“Revenge proves its own executioner.”
John Ford

“The best revenge is massive success.”
Frank Sinatra



Jacqueline Seewald said...

Revenge is certainly a strong motive for murder. Someone feels wronged or slighted for reasons real or imaginary. Other motives connect to money (greed), and sex--but that can also relate to revenge. A complex and thought-provoking subject. Excellent topic for those of us who write crime and mystery fiction.

Jacqueline Seewald
THE TRUTH SLEUTH--new release from Five Star/Gale

E. B. Davis said...

I think that revenge is fun for the writer because it plucks at our more base instincts. We wouldn't stoop so low. But then again, in fiction...why not! Kinda yummy.

Warren Bull said...

Nice discussion of a complex emotion. Most people "going postal" feel they are completely justified.

Pauline Alldred said...

Thinking of clever retaliations to remarks that hurt our feelings feels good and more than one writer has said they enjoy thinking up smart responses.

If a person dwells on an injury, real or imagined, it's easy to see how the person could turn to plotting revenge.

I'd guess a person who responds more emotionally to others and the environment is more likely to want to hurt back.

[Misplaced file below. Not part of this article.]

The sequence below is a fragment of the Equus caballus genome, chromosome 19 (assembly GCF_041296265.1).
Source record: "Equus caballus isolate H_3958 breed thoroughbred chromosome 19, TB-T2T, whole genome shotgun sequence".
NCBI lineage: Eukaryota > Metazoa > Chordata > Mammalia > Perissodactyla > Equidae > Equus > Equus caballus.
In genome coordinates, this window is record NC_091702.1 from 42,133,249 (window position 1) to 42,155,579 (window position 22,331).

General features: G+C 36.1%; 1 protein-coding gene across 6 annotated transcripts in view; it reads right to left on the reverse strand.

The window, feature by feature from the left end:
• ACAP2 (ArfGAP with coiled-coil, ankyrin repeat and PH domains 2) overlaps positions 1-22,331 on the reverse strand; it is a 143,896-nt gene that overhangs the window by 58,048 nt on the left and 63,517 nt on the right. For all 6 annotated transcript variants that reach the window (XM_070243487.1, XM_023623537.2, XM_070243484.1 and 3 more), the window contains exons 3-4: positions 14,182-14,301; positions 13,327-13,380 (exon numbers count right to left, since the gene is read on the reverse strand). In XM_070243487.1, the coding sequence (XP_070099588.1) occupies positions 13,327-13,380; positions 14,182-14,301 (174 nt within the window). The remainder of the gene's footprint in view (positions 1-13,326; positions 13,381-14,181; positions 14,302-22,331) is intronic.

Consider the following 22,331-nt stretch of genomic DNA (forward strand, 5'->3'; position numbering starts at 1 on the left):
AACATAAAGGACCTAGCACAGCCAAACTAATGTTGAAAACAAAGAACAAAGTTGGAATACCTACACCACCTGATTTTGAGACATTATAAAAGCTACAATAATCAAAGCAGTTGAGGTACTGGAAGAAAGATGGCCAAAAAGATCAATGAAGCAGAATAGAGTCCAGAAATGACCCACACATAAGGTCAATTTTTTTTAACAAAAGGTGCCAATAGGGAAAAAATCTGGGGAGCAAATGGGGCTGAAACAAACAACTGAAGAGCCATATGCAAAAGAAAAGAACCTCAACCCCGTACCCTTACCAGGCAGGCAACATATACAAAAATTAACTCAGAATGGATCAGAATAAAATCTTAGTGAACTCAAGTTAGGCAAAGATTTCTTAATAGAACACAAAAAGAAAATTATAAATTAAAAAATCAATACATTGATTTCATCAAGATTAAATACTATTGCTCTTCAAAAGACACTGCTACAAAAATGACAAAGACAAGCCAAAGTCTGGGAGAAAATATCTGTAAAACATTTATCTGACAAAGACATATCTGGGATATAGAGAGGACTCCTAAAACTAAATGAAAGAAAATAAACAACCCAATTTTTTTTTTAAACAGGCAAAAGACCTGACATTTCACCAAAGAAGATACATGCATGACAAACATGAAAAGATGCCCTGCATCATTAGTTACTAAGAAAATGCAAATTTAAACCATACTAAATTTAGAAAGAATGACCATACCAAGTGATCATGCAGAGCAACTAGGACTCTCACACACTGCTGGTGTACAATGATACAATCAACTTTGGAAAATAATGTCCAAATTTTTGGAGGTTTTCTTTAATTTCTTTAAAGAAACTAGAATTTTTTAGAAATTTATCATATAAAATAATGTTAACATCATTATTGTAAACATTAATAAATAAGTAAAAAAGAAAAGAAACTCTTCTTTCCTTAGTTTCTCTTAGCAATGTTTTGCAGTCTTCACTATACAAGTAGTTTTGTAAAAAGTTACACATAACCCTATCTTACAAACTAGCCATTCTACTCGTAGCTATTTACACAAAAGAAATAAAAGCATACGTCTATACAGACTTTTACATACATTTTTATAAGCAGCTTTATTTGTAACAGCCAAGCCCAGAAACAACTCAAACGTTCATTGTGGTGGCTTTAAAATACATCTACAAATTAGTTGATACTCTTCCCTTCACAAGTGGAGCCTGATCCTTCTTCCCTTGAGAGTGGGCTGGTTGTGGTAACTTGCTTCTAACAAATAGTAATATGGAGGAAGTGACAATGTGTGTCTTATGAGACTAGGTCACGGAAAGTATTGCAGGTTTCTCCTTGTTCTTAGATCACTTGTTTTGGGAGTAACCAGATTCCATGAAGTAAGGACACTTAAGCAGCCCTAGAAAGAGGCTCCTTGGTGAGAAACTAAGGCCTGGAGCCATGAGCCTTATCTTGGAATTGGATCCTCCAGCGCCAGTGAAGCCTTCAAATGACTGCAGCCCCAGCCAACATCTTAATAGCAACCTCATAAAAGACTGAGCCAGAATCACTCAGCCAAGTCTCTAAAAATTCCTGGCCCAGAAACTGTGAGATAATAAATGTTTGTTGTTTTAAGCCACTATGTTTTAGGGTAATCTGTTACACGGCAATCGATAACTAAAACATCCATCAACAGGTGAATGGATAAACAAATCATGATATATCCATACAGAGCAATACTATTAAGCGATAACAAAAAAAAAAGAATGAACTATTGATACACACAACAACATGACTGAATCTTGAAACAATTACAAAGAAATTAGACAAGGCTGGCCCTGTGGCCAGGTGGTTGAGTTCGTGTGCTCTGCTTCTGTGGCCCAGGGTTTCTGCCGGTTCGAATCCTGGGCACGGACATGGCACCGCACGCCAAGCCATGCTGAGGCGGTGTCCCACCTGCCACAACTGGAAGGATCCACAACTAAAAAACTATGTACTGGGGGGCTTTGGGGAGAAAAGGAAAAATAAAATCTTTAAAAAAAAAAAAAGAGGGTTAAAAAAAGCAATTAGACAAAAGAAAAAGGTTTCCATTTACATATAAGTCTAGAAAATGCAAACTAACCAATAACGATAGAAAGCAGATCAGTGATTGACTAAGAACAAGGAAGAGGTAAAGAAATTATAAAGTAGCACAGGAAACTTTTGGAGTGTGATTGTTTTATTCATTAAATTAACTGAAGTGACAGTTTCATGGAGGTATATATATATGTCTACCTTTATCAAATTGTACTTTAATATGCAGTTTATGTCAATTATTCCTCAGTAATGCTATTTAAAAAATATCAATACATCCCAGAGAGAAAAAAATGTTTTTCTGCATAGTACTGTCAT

Interesting topic.

Polly said...

I confess. I love revenge in books and movies, and I can be pretty bloodthirsty about it. I've also written a revenge subplot. I'm not sure what it says about me. Don't know if I want to know.

E. B. Davis said...

I think it's only natural, Polly. We're guided into "correct" behavior all of our lives and sometimes don't get the best from others in return. We wouldn't stoop so low as to retaliate, unless to protect (usually our kids). So, in fiction it's fun to read about someone doing what we wouldn't do and to the extreme. Those cutting come backs, that knife in the back and then, there's murder. The wacky, rich fudge of fiction. When I have a stack of books that I want to read in front of me, I sometimes think of them as a sampler box of chocolates. Delicious, delectable and saucy!

Donnell said...

Revenge: It's the entire motive for my book (with no name yet) coming out in September, 2011. It was tough to write because I've been raised to turn the other cheek. I so didn't like being in that character's head.

So, I made up for it in Deadly Recall. Naturally there's a lot of murder involved. But my protag forgives every person who ever wronged her.

Love your saying by Confucius. Before you embark on a journey of revenge, dig two graves.

So true! Great, post, E.B.

E. B. Davis said...

Thanks Donnell! I rarely get into the antogonist's head-one book I did. My protagonists are great people so I don't mind creating them. But, the protagonist has to become aware of the reason for the murder to solve it, so she can't be too naive or inexperienced. I'm not sure what normal behavior is, but when behavior is dangerous, then it's abnormal.

Leslie Lim said...

I love reading, I love blogging, and I love comments! Thanks for sharing your thoughts and have a wonderful day!